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Getting Drunk, Taking Sleeping Pills, And Other Things We Should Stop Doing On Planes In 2020

By Kelsey Marie

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What once started off as a luxury has now become normalized to the extent of sometimes being a bit, well, off-putting. We’re talking about air travel and scenarios like drunk passengers and animals running through aisles. Fortunately, new legislation will try to put an end to unruly passenger behavior by punishing those who do wrong and discouraging others from acting a fool. 

Here’s what we should have left in 2019 when traveling on airplanes:

Getting Drunk 

Drinking on flights is dehydrating for your skin anyway but if you must, have one or two drinks max. Getting drunk on flights is one of the largest contributors to air rage. There have been countless scenarios of travelers fighting, verbally abusing other passengers and getting arrested because they were drunk. 

“When people fly, they actually don’t drink enough liquids to balance their fluid losses and also counter the slightly dehydrating effects of alcohol,” says Paulo Alves, global director of aviation health at MedAire to CNN Travel

If flight attendants are worried about how much a passenger has had to drink, they can refuse to serve them additional drinks. 

Taking Off Your Shoes

We get comfort is essential while flying, but at least put some socks on if you have to take your shoes off

Remember back in July when a barefoot passenger was caught using his toes to operate the inflight entertainment screen?

Bringing Untrained Emotional Support Animal On The Flight

Emotional support animals are allowed to board airplanes — including pigs if they’re an ESA and flying domestically.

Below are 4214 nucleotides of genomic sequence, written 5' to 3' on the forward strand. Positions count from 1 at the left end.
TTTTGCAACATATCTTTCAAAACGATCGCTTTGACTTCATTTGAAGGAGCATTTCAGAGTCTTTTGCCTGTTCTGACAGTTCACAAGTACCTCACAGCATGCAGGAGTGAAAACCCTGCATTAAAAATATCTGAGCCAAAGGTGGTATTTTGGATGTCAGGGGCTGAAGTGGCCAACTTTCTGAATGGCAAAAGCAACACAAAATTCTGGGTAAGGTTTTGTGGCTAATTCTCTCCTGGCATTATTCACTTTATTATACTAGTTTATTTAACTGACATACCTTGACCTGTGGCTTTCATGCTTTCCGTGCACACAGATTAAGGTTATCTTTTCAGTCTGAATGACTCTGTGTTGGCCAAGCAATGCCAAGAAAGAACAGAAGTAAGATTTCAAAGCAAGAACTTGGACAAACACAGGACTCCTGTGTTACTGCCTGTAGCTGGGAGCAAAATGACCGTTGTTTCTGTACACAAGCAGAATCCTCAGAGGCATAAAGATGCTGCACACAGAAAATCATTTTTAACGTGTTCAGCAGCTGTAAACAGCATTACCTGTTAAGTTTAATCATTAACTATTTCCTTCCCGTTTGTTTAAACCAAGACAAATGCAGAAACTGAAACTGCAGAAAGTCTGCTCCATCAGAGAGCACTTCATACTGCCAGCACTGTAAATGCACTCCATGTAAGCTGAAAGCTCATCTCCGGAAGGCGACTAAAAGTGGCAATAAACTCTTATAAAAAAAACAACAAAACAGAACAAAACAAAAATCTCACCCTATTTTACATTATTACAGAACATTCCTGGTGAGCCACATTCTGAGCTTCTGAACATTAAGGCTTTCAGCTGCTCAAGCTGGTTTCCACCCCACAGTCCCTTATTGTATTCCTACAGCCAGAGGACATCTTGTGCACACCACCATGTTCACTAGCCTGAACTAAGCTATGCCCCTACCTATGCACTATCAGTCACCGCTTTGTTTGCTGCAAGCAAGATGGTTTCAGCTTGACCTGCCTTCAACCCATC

The whole purpose of ESA’s is to give their owner comfort while flying — therefore, they don’t necessarily have to be trained. This means that some animals end up boarding the flight and they are untrained resulting in them running wild around the aircraft. 

Some people have even reported claiming their pets as ESA’s so they don’t have to pay extra fees of flying with a pet. 

According to CNN Travel, the US Department of Transportation said it was “aware of concerns that individuals may be fraudulently claiming their pets are service animals.” In October 2019, the department said they will be working on implementing rules to correct this problem. 

Taking Sleeping Pills

Popping a sleeping pill may seem like an easy solution when taking a long flight but it can lead to embarrassing moments — like sleepwalking. 

Instead of taking sleeping pills, it’s best to rely on sleeping masks and earplugs to do the trick. 

Faking A Job, Sickness, And Identity

Travelers have been attempting to fake their occupation and identity and even being sick in order to get upgraded while at the airport. While this may work for some, airlines are cracking down and will enforce punishment.

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Kelsey Marie

Kelsey-Marie is an NYC girl who currently lives in Johannesburg, South Africa. You can keep up with her on Instagram at @kelseydashmarie

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